It is with great sadness that we announce John’s death on Friday, February 2, 2024. He was born in Maryland, USA to William and Bertha Walker, who preceded him in death. John is survived by his wife Roxie Walker and a brother, Bill Walker of West Virginia.

Declining to follow in his family tradition of becoming a medical doctor, John attended Case Western Reserve University (CWRU) to pursue a future in astronomy. However, after he discovered the brave new world of computers, he never looked back. John worked at the university’s Project Chi (X) computing center where he studied computer science and earned a degree in electrical engineering.

John met Roxie on Thanksgiving Day in 1972, and they married the following year. Roxie and John drove cross-country a few months later for John’s new job in California. Eventually he left that first job and worked at various others in the bay area. In late 1976, John designed his own circuit board based on the then-new Texas Instruments TMS9900 microprocessor. This venture became Marinchip Systems, and eventually led to Autodesk.

The beginnings of Autodesk are well documented by John himself in The Autodesk File and from there John’s story is best told by John himself in his prodigious work, which is all methodically organized and available to the public at his website Fourmilab.


This announcement has been posted on behalf of John’s family. The Scanalyst web site, created by John, seems the most fitting place to celebrate John’s life and legacy.


RIP, John. You will be greatly missed. My thoughts and prayers go out to your family.



8 February 2024 03:40


Former Ricochet/Ratburger member 10Cents writes:

First off, I suppose I should say I don’t feel up to the task to write a tribute for John Walker. I am sure others are more able. That is true, but here is my Dime’s worth.

I got to know John Walker on the audio meet-ups (AMUs). He was a regular caller. Someone recently said that he was on those for over ten years. The AMU started at Ricochet but after I left there I started various ones which John joined. First at BallDiamondBall, then Ratburger which became the Scanalyst AMU without me. My guess he spent at least five hours a week since there were two or three calls per week. The AMUs were started by Curious John then through attrition I was left in charge. Now CTlaw is Mr. AMU.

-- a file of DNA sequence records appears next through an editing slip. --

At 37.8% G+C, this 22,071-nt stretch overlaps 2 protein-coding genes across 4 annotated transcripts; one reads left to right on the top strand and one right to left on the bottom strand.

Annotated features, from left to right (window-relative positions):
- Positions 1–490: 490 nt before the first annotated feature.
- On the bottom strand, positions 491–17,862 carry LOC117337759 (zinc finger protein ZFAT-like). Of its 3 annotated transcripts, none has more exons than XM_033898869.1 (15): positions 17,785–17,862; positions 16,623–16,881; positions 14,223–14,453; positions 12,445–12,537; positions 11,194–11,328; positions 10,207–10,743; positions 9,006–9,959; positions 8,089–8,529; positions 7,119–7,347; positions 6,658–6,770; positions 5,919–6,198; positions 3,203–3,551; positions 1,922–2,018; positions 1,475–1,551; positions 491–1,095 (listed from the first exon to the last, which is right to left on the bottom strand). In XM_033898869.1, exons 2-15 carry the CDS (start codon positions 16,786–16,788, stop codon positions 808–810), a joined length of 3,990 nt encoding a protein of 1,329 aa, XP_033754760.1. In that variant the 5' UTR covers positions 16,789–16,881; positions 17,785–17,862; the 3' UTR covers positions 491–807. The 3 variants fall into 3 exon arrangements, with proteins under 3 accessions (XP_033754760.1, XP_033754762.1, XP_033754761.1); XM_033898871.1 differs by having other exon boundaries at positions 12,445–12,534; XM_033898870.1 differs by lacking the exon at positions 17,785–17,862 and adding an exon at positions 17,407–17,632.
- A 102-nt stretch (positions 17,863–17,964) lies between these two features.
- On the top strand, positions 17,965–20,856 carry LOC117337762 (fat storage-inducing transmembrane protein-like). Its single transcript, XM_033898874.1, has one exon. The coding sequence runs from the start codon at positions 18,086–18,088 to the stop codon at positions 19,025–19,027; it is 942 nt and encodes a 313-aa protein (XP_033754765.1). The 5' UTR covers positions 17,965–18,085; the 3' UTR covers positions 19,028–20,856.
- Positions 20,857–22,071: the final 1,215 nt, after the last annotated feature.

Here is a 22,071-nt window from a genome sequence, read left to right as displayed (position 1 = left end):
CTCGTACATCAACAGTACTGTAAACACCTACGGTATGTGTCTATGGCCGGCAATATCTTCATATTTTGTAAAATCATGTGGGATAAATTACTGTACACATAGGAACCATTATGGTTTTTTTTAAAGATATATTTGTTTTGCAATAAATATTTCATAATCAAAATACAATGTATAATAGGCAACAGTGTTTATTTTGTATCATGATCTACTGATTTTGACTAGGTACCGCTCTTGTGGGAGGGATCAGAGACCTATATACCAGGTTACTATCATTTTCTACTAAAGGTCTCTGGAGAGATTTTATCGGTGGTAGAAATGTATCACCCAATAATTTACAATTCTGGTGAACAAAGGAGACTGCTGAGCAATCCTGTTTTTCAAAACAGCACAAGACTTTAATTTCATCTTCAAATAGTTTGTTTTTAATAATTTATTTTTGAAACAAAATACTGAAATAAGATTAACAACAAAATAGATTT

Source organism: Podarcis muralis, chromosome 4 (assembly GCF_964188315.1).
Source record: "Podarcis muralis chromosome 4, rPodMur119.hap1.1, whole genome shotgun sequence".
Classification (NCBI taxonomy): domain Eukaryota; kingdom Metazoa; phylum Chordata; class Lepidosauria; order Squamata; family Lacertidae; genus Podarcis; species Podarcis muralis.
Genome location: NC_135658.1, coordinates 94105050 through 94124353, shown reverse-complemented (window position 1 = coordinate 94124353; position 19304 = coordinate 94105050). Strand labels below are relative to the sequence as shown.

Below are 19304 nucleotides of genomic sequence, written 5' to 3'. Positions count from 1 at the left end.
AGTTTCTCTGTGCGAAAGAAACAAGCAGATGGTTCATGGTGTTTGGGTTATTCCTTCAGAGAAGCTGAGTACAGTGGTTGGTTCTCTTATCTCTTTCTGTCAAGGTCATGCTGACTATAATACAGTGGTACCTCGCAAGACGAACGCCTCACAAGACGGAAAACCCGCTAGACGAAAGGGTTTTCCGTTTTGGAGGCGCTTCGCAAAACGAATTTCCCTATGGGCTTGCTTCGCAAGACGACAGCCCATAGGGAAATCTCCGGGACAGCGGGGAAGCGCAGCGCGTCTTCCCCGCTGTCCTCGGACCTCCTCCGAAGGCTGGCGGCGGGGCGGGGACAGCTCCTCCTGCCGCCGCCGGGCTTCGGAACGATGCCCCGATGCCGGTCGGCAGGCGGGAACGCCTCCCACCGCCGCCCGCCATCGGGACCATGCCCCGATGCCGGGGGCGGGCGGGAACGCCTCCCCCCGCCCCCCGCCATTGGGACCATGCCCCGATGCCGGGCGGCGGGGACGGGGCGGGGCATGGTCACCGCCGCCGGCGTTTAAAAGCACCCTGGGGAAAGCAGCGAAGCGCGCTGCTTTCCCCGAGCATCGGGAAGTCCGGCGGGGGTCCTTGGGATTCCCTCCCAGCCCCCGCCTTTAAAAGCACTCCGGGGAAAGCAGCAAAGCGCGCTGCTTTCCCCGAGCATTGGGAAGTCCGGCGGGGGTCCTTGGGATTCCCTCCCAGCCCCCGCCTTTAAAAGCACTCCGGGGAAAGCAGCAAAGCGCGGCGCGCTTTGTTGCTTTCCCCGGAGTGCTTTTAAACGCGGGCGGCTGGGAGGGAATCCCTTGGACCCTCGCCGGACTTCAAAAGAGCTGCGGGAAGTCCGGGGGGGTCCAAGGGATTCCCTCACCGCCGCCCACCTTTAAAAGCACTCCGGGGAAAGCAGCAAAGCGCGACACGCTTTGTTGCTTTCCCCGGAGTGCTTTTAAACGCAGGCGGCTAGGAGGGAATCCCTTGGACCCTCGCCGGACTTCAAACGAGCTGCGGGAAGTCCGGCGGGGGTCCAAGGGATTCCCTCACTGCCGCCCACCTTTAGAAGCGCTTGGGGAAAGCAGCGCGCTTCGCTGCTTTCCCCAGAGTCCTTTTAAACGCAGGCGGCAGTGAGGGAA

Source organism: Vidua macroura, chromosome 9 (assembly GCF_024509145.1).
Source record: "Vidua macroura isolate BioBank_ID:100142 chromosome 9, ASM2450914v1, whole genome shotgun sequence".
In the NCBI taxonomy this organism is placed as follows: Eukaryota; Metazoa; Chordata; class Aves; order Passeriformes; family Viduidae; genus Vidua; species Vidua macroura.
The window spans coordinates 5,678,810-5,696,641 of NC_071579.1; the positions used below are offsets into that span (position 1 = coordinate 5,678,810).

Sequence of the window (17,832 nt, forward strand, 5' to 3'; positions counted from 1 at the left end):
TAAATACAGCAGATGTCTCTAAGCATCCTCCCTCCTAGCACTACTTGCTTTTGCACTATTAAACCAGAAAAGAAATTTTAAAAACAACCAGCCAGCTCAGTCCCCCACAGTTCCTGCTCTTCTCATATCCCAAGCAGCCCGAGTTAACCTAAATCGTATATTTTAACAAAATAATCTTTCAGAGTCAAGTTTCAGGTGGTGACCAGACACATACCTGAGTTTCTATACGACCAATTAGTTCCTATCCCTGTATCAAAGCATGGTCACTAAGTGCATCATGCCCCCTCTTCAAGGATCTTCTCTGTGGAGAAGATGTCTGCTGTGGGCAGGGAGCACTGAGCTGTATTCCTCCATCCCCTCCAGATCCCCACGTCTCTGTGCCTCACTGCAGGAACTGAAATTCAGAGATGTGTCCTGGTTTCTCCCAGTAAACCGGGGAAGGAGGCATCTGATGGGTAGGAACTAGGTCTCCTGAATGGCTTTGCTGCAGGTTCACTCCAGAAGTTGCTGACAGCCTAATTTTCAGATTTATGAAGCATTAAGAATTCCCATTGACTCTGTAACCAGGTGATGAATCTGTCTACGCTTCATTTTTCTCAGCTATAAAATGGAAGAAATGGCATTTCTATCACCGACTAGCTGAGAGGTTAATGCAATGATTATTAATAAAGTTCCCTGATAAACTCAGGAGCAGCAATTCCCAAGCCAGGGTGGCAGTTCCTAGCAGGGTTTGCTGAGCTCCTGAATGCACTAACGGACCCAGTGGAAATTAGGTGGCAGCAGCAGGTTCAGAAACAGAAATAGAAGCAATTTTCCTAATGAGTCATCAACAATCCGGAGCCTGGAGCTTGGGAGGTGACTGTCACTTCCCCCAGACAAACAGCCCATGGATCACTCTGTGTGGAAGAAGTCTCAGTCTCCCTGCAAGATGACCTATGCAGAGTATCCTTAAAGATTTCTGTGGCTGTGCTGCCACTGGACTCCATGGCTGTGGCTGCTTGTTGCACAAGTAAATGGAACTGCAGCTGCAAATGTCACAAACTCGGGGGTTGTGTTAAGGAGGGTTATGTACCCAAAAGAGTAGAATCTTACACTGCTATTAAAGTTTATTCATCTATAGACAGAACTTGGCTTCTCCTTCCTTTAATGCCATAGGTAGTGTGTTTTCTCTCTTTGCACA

I admired John for kindness in explaining things to almost anyone. I also appreciated his off-beat humor and stories. I learned a lot from him.

I don’t know about others, but I felt unbelievably surprised that someone like John would spend time with me. For me it was like going to the candy store but instead of candy it was insights and ideas. He brought so much to the table.

John was easy to take for granted because he was always there. He was a fixture in our lives. That fixture is gone. It is a struggle to think of life without him. It is hard not to cry at times.

I don’t know why John enjoyed our company but he did. I remember he teasing me when I came on a call. “There goes the neighborhood.” One of the last calls he invited me to “The Cheap Seats”. This was a part of his site where public domain movies could be seen. I am glad that the Ratburger experience showed him the way to start a forum site. He loved interacting with people on Scanalyst. And didn’t have the frustration of WordPress there.

For those of us who got a lot of John’s time there are unending memories. For those of us who got a lot of John’s time, we struggle without the voice and wit we relied upon. I for one bow my head and humbly say thanks. I do wish I could have had a little bit more though.

I remember that John gave to this community day in and day out for years, first at Ratburger then at Scanalyst. He didn’t get a break. I calculate it was about six years. I am writing this post to fulfill my debt of gratitude to a kind man


I posted John’s obituary to Hacker News, and there was a lovely outpouring of thanks and gratitude for John and his works.

The site management put up the “black armband”; the header of the page has a black top border. This is traditionally done in memoriam of a significant figure in the tech/science community dying.

John Walker, founder of Autodesk, has died

616 points —
jdougan —
2:33 AM – 8 Feb 2024


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